Tuesday, 27 March 2012

On Being Sherlock

Seems to me that those of us who wonder about spiritual things are always looking for clues. Like Sherlock Holmes and Hercules Poirot, we want to solve life’s mysteries. One of the puzzles is this: what exactly did Jesus mean when he kept talking about “the kingdom of God”? 

First we’re faced with the fact that the very idea of a kingdom sounds like a fairy tale of Cinderella and old English castles. In modern times we’re committed (in theory at least) to democratic governance. We believe, along with Churchill, that “democracy is the worst form of government systems, except all the others that have been tried.” 
Although every Sunday I join a roomful of people in praying “…thy kingdom come”, I still gulp at the archaic term, “kingdom”. (then again I also begin the prayer with a quiet, “Our Mother”, which luckily sounds enough like “Father” that nobody notices...)

 There are so many megalomaniacs wreaking havoc in various countries around the world that many find it difficult to see God as a Sovereign whom we can trust and follow. 
It helps to remember that Christ is not describing life as the realm of a divine dictator. Rather he teaches a way of life offered by the One who not only created us, but loves us in an encompassing way that extends even to allowing rebellion. 

Once we get over the king thing, the puzzle remains: what did Jesus mean?
Warning: at first impression Jesus’ “kingdom of God” sounds way less exciting than “The Holy Grail” or “The Secret”. We much prefer fast and definitive action, but the Spirit’s way is rarely dramatic or obvious.  Like Holmes and Poirot, we must continue feeling our way patiently through the fog and keep hunting for signs.

The other day I read these words:

The kingdom of God is like a mustard seed…
The kingdom of God is like leaven for making bread…
The kingdom of God is like money hidden in a field… 
The kingdom of God is like a merchant looking for fine pearls…
…receive the kingdom of God like a child…
(Matthew 13, Luke 13, Mark 10)

Jesus had an interesting way of teaching.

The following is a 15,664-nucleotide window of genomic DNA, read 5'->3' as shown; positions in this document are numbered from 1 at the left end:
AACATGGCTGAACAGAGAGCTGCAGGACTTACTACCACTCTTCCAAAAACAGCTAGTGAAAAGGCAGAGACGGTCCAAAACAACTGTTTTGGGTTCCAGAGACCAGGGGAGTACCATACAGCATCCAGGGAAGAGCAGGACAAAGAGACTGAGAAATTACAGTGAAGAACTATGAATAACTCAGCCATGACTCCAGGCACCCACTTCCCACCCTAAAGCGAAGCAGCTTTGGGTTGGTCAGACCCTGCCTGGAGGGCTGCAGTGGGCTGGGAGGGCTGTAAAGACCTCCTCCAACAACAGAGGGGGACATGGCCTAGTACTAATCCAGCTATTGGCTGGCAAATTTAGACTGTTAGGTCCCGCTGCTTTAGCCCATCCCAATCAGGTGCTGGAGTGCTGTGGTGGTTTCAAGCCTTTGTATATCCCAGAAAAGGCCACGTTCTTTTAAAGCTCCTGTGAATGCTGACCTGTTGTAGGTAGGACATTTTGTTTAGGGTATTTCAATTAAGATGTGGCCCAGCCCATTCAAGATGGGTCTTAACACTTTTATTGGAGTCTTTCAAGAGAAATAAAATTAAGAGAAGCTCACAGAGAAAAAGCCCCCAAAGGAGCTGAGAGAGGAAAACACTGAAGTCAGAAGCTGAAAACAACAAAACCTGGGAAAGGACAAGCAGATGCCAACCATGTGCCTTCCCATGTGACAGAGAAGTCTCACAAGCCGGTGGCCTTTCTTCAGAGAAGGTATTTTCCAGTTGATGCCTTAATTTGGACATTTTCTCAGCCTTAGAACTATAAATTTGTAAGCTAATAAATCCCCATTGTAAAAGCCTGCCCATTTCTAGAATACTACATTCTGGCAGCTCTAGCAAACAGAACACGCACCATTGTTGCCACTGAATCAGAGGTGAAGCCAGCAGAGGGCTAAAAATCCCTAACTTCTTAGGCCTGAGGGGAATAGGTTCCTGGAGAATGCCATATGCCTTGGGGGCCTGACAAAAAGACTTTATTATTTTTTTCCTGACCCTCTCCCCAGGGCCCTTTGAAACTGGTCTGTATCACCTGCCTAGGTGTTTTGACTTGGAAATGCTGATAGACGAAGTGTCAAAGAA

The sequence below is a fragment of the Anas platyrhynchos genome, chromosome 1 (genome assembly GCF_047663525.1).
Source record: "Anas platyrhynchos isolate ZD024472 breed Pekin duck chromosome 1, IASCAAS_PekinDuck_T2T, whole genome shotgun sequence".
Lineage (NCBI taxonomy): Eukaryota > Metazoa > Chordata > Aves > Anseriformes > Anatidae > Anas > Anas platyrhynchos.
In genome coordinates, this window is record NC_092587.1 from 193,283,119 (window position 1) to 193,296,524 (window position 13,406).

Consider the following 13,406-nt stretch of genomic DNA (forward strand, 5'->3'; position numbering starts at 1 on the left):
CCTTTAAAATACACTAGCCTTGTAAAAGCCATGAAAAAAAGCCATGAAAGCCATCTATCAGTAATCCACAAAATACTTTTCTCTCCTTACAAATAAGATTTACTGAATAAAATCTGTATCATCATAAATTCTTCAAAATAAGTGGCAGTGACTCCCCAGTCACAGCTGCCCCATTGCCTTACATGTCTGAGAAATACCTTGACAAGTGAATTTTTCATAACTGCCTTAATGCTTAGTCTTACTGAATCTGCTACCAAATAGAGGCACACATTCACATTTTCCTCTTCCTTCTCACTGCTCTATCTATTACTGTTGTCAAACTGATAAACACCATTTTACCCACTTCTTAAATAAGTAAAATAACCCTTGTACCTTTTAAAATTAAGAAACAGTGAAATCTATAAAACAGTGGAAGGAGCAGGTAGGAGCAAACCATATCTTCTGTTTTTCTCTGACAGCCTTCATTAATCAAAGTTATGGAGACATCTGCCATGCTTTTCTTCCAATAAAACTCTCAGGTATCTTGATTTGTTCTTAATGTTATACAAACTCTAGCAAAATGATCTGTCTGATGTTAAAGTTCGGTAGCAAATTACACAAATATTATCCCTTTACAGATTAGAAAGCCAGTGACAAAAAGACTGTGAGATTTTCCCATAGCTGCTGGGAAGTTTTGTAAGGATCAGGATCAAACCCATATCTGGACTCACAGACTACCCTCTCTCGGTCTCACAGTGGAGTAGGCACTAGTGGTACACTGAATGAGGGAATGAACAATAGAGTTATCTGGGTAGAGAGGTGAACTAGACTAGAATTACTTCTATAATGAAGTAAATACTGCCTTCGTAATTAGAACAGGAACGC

Unlike some preachers, and the creators of “The Secret”, he didn’t always explain exactly how life works or give simplistic answers to our deepest dilemmas. He spoke as one who knew that spiritual realities are bigger than human language and beyond logic. On a far smaller scale, but similarly, I can't adequately describe what it’s like to be a grandparent. Words are limited.
I picture Christ frequently pausing before he said, “Well, it’s sort of like this… but then it’s sort of like this, too…. and this.”

Nevertheless, in the homely comparisons above, there are intriguing clues about how God works.  Jesus' descriptions suggest that by paying attention to our everyday experience when we’re farming, cooking, purchasing, or investing, we can spy God’s underground methods. Each simile contains the idea of hidden and subtle goings on. 

“The kingdom of God is like a mustard seed…”
How much hope and faith does it take to believe that a maple key can grow into a majestic shade tree? Is there really any use, for instance, in a teacher’s attempt to teach children how to negotiate instead of whacking each other? In the face of the latest appalling violence surely it would be hard for him to feel hopeful that he’s making any difference. But what if he's actually planting a tiny seed of peace with huge potential? 
As another example, when a driver waves us into the traffic lane in front of her instead of squeezing our car out, can we see God’s kingdom in embryo? Could that driver's tiny seed of altruism possibly grow into a tree of hope in our heart, hope that enables us to envision a compassionate human community? Such faith is an antidote to today’s widespread feelings of despair and powerlessness.

“The kingdom of God is like leaven…”
If you’ve made bread you know that grains of yeast look unimpressive too. What fun it is to come back after an hour and see your dough puffing up to twice its original size. It sure feels like a miracle.
Some of us viewed the Occupy movement in just that way, as a potential leavening agent for our greedy, oppressive society. But then, when the Occupy campouts were ejected it seemed like the end of the movement’s effect. What a happy surprise recently to discover news of ongoing action that is growing out of that yeasty protest. 
What about emailing a politician with our plea for justice? Is Jesus telling us that one email can work as a leavening agent? 

Forgive me for the following conglomeration of metaphors but let’s imagine we’re detectives. In our Deerstalker hat, with magnifying glass in hand, we tiptoe through each day, hunting for evidence of this mysterious kingdom. Maybe we'll catch sight of Baker God making delicious bread, or of Farmer God planting wide fields, of Financial Advisor God acquiring abandoned properties, or of Fisher God smiling fondly at a glimmering pearl. And maybe if we are as willing as the child Jesus refers to, when we catch God at work, S/He’ll let us help.